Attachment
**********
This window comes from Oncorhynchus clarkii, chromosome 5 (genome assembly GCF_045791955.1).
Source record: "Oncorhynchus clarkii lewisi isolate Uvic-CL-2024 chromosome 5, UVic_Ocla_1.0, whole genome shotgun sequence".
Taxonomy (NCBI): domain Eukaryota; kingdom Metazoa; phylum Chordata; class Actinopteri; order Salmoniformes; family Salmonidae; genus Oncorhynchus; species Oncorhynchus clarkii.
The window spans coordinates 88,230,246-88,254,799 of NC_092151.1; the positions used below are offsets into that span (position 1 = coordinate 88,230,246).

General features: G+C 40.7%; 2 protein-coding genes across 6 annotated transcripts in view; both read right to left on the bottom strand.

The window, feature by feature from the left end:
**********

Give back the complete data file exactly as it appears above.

This window comes from Oncorhynchus clarkii, chromosome 5 (genome assembly GCF_045791955.1).
Source record: "Oncorhynchus clarkii lewisi isolate Uvic-CL-2024 chromosome 5, UVic_Ocla_1.0, whole genome shotgun sequence".
Taxonomy (NCBI): domain Eukaryota; kingdom Metazoa; phylum Chordata; class Actinopteri; order Salmoniformes; family Salmonidae; genus Oncorhynchus; species Oncorhynchus clarkii.
The window spans coordinates 88,230,246-88,254,799 of NC_092151.1; the positions used below are offsets into that span (position 1 = coordinate 88,230,246).

General features: G+C 40.7%; 2 protein-coding genes across 6 annotated transcripts in view; both read right to left on the bottom strand.

The window, feature by feature from the left end: